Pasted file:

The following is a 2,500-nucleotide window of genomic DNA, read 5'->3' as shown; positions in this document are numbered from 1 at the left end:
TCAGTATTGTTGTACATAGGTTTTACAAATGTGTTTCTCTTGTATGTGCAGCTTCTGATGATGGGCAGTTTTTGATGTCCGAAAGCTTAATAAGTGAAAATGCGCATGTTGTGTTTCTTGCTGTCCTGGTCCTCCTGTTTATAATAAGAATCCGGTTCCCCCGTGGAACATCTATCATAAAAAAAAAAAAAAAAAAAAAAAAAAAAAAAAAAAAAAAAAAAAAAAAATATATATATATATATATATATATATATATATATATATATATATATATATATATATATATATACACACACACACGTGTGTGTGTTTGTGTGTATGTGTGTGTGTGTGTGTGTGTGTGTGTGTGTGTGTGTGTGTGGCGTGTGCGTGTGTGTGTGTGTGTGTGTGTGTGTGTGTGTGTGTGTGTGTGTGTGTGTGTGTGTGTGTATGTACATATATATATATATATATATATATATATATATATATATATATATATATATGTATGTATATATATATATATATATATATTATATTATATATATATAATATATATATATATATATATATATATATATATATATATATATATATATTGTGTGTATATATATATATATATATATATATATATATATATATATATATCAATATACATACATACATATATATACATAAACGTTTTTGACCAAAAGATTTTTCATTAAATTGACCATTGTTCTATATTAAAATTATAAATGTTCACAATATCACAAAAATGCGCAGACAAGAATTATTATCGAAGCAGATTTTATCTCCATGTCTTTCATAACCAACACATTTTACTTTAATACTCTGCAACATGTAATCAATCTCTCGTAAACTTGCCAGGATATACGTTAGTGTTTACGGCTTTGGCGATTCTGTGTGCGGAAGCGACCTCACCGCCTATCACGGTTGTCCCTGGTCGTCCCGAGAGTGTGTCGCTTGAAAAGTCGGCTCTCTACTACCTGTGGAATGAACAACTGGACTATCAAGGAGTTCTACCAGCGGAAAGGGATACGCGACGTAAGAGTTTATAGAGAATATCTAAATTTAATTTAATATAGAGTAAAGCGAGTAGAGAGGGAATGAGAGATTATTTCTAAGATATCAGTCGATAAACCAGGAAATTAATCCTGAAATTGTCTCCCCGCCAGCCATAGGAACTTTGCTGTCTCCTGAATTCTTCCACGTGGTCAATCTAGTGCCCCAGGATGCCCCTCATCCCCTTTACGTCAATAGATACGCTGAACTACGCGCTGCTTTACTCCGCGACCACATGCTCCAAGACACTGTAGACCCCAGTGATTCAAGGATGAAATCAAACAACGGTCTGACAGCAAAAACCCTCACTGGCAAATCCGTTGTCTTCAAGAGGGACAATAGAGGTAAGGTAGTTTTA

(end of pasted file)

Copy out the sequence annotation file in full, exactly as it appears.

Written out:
The following is a 2,500-nucleotide window of genomic DNA, read 5'->3' as shown; positions in this document are numbered from 1 at the left end:
TCAGTATTGTTGTACATAGGTTTTACAAATGTGTTTCTCTTGTATGTGCAGCTTCTGATGATGGGCAGTTTTTGATGTCCGAAAGCTTAATAAGTGAAAATGCGCATGTTGTGTTTCTTGCTGTCCTGGTCCTCCTGTTTATAATAAGAATCCGGTTCCCCCGTGGAACATCTATCATAAAAAAAAAAAAAAAAAAAAAAAAAAAAAAAAAAAAAAAAAAAAAAAAATATATATATATATATATATATATATATATATATATATATATATATATATATATATATATATACACACACACACGTGTGTGTGTTTGTGTGTATGTGTGTGTGTGTGTGTGTGTGTGTGTGTGTGTGTGTGTGTGGCGTGTGCGTGTGTGTGTGTGTGTGTGTGTGTGTGTGTGTGTGTGTGTGTGTGTGTGTGTGTGTGTGTATGTACATATATATATATATATATATATATATATATATATATATATATATATATATGTATGTATATATATATATATATATATATTATATTATATATATATAATATATATATATATATATATATATATATATATATATATATATATATATTGTGTGTATATATATATATATATATATATATATATATATATATATATATCAATATACATACATACATATATATACATAAACGTTTTTGACCAAAAGATTTTTCATTAAATTGACCATTGTTCTATATTAAAATTATAAATGTTCACAATATCACAAAAATGCGCAGACAAGAATTATTATCGAAGCAGATTTTATCTCCATGTCTTTCATAACCAACACATTTTACTTTAATACTCTGCAACATGTAATCAATCTCTCGTAAACTTGCCAGGATATACGTTAGTGTTTACGGCTTTGGCGATTCTGTGTGCGGAAGCGACCTCACCGCCTATCACGGTTGTCCCTGGTCGTCCCGAGAGTGTGTCGCTTGAAAAGTCGGCTCTCTACTACCTGTGGAATGAACAACTGGACTATCAAGGAGTTCTACCAGCGGAAAGGGATACGCGACGTAAGAGTTTATAGAGAATATCTAAATTTAATTTAATATAGAGTAAAGCGAGTAGAGAGGGAATGAGAGATTATTTCTAAGATATCAGTCGATAAACCAGGAAATTAATCCTGAAATTGTCTCCCCGCCAGCCATAGGAACTTTGCTGTCTCCTGAATTCTTCCACGTGGTCAATCTAGTGCCCCAGGATGCCCCTCATCCCCTTTACGTCAATAGATACGCTGAACTACGCGCTGCTTTACTCCGCGACCACATGCTCCAAGACACTGTAGACCCCAGTGATTCAAGGATGAAATCAAACAACGGTCTGACAGCAAAAACCCTCACTGGCAAATCCGTTGTCTTCAAGAGGGACAATAGAGGTAAGGTAGTTTTA